3. I was one of the earliest users of the 123 ignition in a Z car and so have quite a bit of experience with it over the years that I have used it. I can also tell you that I had a similar advance problem at idle with my initial install. If I remember correctly, and according to the install instructions, everything needs to be at TDC on the engine. You install the 123 distributor, apply power, and turn it until an LED turns on and that's where you are supposed to lock the distributor in place. However, after some trial and error, I figured out that at idle I was at about 30 degrees advanced, and this was with a flat 0 degree advance programmed into the 123 distributor. I ultimately concluded that the distributor was not rotated to the proper point for a 0 degree advance, despite the fact that it had been installed properly (with the LED) as per the instructions. So what I ended up doing was unlocking the distributor, ensuring it was programmed for a 0 degree advance (up to about 1500 RPM's), and rotated the distributor until I was at 0 degrees as measured with a timing light. I then programmed in some additional advance at idle (I believe about 12 degrees) and double checked it with a timing light to ensure it agreed with the programmed values. So for some reason the LED install instructions did not work in my application, but by setting the initial timing of the 123 like you would a normal distributor, I was able to get it to work as expected. And the ease of changing timing curves is awesome. In any case, hope that helps. If you have any other questions on this just let me know. Mike.
  4. For the last few weeks every time I try to open the mobile app I get an "Invalid License" error message. It continues to say "This forum is currently not available on this app. Please contact the forum administrator." Is anyone else having this problem? Mike.
  5. Miked, I would really like to see those after-installation photos of your sound system.  I'm thinking of doing something similar.  Thanks.

    My 240Z.jpg

  6. Really glad this helped out!! Before I used the 123 system I ran a Mallory Unilite with the MSD box but found that the tach would not operate properly with the tach signal from the MSD. I tried a couple of different adapters, both passive and active, and the active one worked best, so that's whats in my car. However, it should not be required just to get the car to run. It is only used to provide a proper signal to the tach so it works correctly. Mike.
  7. OK. I'm the original poster on this thread and may have been the first, or one of the firsts, to use the 123 ignition on an L6 Z engine. I also use an MSD 6AL on mine and have had no issues with it since it was originally installed. I will say that when I was first contemplating using the 123 system, there was a note I believe on the 123 Ignition site in Europe, that indicated using a multi spark ignition system with the 123 was not recommended. I ended up contacting their US rep who put me in touch with their chief engineer in Europe so I could understand more about the MSD issue. Turns out that no one had ever really done this before with the 123 system and the engineer really didn't see any reason why it wouldn't work. So I went ahead and completed the install with the 123 dizzy and the MSD 6AL. So far I have not had any real issues with this system and I would characterize this as one of the best upgrades that I have done. Makes changing the timing curves a snap. I've attached the wiring diagram I drew up when I first did the install (including wire colors). I will provide one word of caution / advice on the original install. According to the 123 install directions, once you get the dizzy physically installed, you need to turn the unit until the green light just comes on. This assumes that your engine is at TDC and this "green light calibration" is intended to get the dizzy in timing sync with the engine. In other words this calibration should result in the dizzy being at TDC with 0 degrees of advance. However, after some trial and error, I found that this initial position actually introduced an advance of about 10 degrees so when I thought I was at 0 degrees, I was really at 10 degrees BTDC. So my advice is that once you have the dizzy initially installed and "calibrated" using the green light method, load a 0 degree advance program into the 123 unit and check your timing at idle with a timing light. Ideally, it should show that you are at 0 degrees advance, but if in fact it is off (like mine was) you will need to loosen the dizzy mounting clamp and turn the dizzy until you read TDC. Once you have this set as a 0 degree baseline, you can then load in programs with the desired advance curve. Hope that helps. Let me know if you have any other questions. Mike. 123 Wiring 2_19_14.pptx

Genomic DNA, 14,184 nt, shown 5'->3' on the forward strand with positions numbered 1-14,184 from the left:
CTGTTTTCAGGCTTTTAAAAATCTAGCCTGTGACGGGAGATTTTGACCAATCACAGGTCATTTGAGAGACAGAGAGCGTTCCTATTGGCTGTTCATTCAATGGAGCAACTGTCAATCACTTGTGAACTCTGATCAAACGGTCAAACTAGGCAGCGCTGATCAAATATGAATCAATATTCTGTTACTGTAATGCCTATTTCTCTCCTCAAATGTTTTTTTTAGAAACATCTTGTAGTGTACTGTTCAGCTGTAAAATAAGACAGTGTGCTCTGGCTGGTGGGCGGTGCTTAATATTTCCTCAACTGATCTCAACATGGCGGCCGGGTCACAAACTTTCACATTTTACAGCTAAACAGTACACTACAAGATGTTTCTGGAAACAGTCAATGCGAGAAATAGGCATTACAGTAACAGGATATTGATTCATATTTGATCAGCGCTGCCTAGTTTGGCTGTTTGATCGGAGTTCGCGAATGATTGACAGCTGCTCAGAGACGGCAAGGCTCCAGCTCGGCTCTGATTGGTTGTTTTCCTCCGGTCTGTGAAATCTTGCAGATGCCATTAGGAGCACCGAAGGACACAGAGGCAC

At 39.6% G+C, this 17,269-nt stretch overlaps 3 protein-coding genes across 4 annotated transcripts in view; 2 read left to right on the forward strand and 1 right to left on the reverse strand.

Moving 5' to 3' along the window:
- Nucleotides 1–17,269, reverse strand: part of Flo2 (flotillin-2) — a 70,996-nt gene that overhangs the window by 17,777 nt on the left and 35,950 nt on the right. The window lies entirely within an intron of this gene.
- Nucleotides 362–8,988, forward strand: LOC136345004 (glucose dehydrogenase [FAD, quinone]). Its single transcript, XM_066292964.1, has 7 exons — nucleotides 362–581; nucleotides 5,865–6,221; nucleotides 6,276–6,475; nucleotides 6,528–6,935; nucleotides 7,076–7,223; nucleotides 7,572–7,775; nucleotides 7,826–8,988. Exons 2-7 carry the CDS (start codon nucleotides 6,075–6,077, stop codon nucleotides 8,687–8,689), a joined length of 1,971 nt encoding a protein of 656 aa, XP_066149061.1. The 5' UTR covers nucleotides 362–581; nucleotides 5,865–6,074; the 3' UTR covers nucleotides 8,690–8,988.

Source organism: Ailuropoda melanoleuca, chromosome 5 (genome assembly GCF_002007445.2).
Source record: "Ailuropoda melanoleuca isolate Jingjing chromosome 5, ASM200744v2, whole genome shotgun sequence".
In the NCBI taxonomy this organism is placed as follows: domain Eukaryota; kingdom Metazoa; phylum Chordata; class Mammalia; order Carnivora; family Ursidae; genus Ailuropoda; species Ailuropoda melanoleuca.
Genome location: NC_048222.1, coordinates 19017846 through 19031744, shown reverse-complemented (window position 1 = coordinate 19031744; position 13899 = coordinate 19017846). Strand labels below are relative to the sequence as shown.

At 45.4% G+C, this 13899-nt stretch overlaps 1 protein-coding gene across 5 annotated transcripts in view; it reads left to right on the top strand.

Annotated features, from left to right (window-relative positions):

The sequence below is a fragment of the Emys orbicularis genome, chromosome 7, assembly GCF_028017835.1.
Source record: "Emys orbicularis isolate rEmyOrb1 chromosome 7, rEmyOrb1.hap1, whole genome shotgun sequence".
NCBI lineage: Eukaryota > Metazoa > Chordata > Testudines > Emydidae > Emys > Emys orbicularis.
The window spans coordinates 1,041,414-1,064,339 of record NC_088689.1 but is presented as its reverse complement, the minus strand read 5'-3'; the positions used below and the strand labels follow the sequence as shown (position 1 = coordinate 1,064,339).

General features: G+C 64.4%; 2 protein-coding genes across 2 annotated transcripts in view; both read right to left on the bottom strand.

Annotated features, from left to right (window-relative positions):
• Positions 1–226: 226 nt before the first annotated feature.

8. Hi Mike, following your lead on the 123 ignition and want to add an ignition box.  I think the FAST I6 replaced the Crane box your using.  Would you have a wiring diagram showing how you connected your 123 ignition to the ignition box and coil?? 

    Thanks, Larry D